The AICPA justifies the 150 hour requirement with remarks about the complexity of business, the proliferation of standards, and the increasing sophistication of audits. I agree. High level knowledge and skills are needed to assure the quality of services provided by CPAs. The AICPA states that “In most cases, the additional academic work needed to acquire the technical competence and develop the skills required by today’s CPA is best obtained at the graduate level.” Yet, ELE credit hours would not even be part of an undergraduate degree program. Are we supposed to trust the quality of this plan?

The AICPA should disclose exactly what will be taught in the ELE program. If it moves forward, it should disclose the characteristics of the students enrolled; the courses selected, attempted, and completed with grade earned; the parts of the CPA exam attempted and those passed by the candidates before they started the ELE program; the parts scheduled, attempted, and passed while enrolled; and, the time to complete this pathway to licensure. If this model is one that the profession uses to justify the continuation of the 150-hour rule, it should also then show the progression of these candidates through their careers. Each year’s annual salary and rank should be disclosed. Let’s get some real data that is open for academics to analyze.


4 thoughts on “Is It Ethical to Endorse an Educational Path That Is Susceptible to Cheating?

  1. Expanding on the concluding paragraph, we have seen a decrease in availability of data about CPA pass rates. Universities used to be able to get detailed pass rates on groups of students (not individuals), but that has ceased to be available from NASBA. The data currently available does not allow for determination of who is included in the rates calculated for a school. Specifically, we can not determine whether graduate level education or testing after after 120 hours makes a difference to pass rates. Accounting is a data profession, but NASBA is not taking steps to provide data for decision making despite requests we have made. Unacceptable.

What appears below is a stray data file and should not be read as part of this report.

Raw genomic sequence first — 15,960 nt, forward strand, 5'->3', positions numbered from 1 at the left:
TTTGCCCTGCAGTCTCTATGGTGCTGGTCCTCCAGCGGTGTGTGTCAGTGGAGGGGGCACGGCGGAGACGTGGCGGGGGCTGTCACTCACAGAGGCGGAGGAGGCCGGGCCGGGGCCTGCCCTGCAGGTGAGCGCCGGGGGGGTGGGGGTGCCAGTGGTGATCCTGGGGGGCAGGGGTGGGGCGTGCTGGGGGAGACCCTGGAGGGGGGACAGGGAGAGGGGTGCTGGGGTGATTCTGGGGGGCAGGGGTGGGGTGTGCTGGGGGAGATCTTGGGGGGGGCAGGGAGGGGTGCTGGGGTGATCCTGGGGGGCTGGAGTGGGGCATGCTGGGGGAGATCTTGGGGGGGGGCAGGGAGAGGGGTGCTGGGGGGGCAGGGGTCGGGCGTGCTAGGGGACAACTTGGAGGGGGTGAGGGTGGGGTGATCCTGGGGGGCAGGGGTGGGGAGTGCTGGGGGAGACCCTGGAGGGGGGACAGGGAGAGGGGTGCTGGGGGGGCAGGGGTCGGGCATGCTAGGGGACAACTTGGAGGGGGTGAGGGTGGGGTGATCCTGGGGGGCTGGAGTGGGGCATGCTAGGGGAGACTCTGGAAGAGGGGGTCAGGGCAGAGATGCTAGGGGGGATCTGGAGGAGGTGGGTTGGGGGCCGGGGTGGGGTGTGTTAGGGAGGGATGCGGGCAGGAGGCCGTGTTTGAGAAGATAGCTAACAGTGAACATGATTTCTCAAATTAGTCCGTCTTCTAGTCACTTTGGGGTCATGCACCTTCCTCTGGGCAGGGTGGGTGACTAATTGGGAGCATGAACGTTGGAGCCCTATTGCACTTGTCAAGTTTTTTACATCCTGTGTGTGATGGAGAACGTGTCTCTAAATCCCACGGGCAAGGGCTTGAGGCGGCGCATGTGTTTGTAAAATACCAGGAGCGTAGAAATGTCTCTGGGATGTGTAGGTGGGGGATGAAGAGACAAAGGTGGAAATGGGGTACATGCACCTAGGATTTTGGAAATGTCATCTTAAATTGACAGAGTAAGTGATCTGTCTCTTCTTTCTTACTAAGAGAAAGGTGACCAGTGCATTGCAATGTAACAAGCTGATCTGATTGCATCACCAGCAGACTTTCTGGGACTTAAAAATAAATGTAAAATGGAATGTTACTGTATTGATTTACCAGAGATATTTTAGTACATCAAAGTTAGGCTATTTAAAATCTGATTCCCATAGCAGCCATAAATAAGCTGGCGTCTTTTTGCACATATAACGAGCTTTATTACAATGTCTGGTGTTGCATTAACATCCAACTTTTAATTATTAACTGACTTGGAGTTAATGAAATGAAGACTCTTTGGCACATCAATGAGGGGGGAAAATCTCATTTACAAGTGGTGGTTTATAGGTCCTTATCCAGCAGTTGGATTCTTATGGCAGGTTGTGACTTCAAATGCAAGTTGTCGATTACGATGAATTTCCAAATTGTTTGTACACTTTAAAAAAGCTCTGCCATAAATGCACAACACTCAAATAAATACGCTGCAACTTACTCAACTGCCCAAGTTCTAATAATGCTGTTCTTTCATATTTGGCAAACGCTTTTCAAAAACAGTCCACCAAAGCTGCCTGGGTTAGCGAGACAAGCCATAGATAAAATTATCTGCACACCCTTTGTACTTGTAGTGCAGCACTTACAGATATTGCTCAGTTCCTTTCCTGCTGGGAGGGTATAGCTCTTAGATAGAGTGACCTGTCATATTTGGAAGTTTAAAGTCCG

1. Context is critical. The fifth year requirement was really triggered by a 1968 study (The Beamer Study) based in part on the complexities of accounting. We were still issuing APB Opinions – the FASB did not even exist. The rules were adopted mostly two decades later in the 80s and 90s. None of the laws and rules dealt significantly with the triggering issue. The “Pipeline” issue may be real but is certainly not “caused” by the fifth year. If that were true there would be no doctors, no lawyers and no professors which all require MORE than 30 hours. The cause is simply economic. If the students saw value (extra comp value exceeds the cost and time of education) finance majors would run not walk to accounting. And you would not have to worry about cheating. I have developed this perspective from 40 years in the profession, serving as a chair of the Florida Board of Accountancy, Chair of the FICPA, active member of NASBA (serving on the UAA committee), and serving on the AICPA.
      Follow the money!!

      1. Hi Dave,
        I’m glad to see you serving on the UAA. If you believe the extra education is needed – push for UAA to require a master’s degree. Also, influence NASBA to release data. All they would need to do is delete identifying information and make it publicly available for download. Academics could analyze it. If you can’t get NASBA to do this, maybe start with Florida. Florida has good record keeping for all students who move through its educational system. Analysis of linked state education data could determine which courses, in specific, are important for CPA licensure and success in the profession.
        I agree that the pipeline issue is not caused by the 5th year — I argue that the 150 hour rule as written is meaningless when it can so easily be worked around. Either fix it or get rid of it.